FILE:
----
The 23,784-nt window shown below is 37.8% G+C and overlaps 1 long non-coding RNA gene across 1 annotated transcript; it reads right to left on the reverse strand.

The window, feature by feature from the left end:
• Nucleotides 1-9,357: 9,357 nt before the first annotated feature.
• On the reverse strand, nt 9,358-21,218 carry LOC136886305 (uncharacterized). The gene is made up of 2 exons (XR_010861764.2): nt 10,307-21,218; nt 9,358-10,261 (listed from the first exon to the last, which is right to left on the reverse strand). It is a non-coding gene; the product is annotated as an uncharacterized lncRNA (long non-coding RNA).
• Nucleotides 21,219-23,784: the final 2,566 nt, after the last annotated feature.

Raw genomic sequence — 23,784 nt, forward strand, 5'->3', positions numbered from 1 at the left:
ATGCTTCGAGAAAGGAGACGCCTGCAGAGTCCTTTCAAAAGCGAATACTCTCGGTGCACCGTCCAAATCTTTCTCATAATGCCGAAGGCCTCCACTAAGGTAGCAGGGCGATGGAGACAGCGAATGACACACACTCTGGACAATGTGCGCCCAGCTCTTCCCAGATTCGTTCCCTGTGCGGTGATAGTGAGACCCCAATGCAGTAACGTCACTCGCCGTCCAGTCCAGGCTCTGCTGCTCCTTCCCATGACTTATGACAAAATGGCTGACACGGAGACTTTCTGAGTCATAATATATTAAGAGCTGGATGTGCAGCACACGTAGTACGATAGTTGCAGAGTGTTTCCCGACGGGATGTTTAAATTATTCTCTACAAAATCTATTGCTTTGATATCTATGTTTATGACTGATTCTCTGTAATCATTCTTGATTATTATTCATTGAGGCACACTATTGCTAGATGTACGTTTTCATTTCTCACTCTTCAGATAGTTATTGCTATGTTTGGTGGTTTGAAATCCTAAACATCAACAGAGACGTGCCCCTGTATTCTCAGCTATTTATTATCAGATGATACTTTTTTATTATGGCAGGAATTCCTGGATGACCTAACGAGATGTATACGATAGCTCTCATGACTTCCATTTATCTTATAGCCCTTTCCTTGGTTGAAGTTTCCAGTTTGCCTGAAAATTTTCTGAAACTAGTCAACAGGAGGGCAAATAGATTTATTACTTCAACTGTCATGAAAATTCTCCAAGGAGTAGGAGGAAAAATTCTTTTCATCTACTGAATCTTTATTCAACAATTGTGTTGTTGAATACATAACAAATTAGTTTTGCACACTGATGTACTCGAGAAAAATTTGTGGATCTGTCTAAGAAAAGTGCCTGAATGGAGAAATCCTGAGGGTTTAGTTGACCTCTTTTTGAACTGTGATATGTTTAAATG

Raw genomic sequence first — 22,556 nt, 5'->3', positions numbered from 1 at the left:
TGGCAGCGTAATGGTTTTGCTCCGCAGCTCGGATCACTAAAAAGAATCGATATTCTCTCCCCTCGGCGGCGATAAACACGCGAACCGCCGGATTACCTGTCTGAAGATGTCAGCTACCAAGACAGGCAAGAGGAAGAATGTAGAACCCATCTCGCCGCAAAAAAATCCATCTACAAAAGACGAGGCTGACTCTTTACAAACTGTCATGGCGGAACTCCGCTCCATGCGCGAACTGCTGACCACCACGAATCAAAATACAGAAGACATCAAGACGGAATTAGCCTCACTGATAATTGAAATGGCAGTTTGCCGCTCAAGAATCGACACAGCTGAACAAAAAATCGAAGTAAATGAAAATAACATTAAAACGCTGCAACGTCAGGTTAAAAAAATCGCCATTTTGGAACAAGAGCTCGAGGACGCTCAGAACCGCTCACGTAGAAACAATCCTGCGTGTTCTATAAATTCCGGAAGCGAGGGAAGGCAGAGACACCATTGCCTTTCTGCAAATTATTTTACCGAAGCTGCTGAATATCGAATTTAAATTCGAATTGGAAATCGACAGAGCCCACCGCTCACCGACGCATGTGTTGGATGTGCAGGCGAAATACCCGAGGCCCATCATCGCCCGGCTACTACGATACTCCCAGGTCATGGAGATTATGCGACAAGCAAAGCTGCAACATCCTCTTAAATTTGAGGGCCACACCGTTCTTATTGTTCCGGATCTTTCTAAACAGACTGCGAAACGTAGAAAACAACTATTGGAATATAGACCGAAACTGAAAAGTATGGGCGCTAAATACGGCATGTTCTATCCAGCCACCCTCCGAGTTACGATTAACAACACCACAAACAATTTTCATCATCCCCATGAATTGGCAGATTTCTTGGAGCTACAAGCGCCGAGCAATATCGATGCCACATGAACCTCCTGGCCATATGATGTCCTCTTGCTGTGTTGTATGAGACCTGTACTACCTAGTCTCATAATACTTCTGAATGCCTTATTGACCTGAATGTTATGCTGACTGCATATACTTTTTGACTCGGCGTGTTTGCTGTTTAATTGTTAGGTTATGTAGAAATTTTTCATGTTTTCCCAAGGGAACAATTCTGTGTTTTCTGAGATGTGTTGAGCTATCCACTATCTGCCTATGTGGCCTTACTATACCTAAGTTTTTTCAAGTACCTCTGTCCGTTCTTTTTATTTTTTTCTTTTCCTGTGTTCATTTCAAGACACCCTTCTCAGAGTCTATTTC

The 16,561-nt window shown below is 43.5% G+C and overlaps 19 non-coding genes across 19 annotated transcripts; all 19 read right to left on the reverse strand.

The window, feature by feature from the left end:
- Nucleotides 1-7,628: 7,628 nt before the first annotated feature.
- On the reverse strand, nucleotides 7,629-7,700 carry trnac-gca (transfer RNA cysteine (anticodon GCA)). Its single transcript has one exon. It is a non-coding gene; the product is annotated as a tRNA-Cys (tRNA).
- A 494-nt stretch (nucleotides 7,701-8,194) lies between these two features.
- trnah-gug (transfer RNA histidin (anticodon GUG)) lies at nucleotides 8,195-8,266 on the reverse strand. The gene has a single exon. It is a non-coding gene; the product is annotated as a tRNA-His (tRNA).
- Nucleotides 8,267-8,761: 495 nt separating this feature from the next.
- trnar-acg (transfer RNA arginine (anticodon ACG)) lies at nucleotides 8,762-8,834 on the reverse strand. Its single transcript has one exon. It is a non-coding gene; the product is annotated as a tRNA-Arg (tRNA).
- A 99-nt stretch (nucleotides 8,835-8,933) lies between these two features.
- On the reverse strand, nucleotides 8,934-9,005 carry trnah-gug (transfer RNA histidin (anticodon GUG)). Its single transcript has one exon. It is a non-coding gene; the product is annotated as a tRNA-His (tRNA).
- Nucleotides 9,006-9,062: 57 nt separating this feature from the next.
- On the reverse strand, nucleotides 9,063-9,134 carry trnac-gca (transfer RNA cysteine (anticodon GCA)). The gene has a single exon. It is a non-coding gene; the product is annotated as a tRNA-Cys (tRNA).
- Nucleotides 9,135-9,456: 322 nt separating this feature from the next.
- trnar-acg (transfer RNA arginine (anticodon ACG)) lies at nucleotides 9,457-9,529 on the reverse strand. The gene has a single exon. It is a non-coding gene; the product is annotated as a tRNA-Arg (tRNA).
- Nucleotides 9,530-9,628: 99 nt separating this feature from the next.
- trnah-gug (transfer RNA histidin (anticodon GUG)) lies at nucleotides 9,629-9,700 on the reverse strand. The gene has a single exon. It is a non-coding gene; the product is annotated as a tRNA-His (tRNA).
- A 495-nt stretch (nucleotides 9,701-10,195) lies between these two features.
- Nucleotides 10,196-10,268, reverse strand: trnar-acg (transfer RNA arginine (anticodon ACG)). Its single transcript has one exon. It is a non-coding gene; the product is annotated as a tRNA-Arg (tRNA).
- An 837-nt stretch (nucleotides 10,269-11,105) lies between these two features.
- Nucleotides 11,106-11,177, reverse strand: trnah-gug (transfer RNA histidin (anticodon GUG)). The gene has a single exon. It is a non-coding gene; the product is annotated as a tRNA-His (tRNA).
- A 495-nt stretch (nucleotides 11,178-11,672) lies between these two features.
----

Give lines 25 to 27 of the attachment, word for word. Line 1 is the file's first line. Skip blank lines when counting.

- trnah-gug (transfer RNA histidin (anticodon GUG)) lies at nucleotides 9,629-9,700 on the reverse strand. The gene has a single exon. It is a non-coding gene; the product is annotated as a tRNA-His (tRNA).
- A 495-nt stretch (nucleotides 9,701-10,195) lies between these two features.
- Nucleotides 10,196-10,268, reverse strand: trnar-acg (transfer RNA arginine (anticodon ACG)). Its single transcript has one exon. It is a non-coding gene; the product is annotated as a tRNA-Arg (tRNA).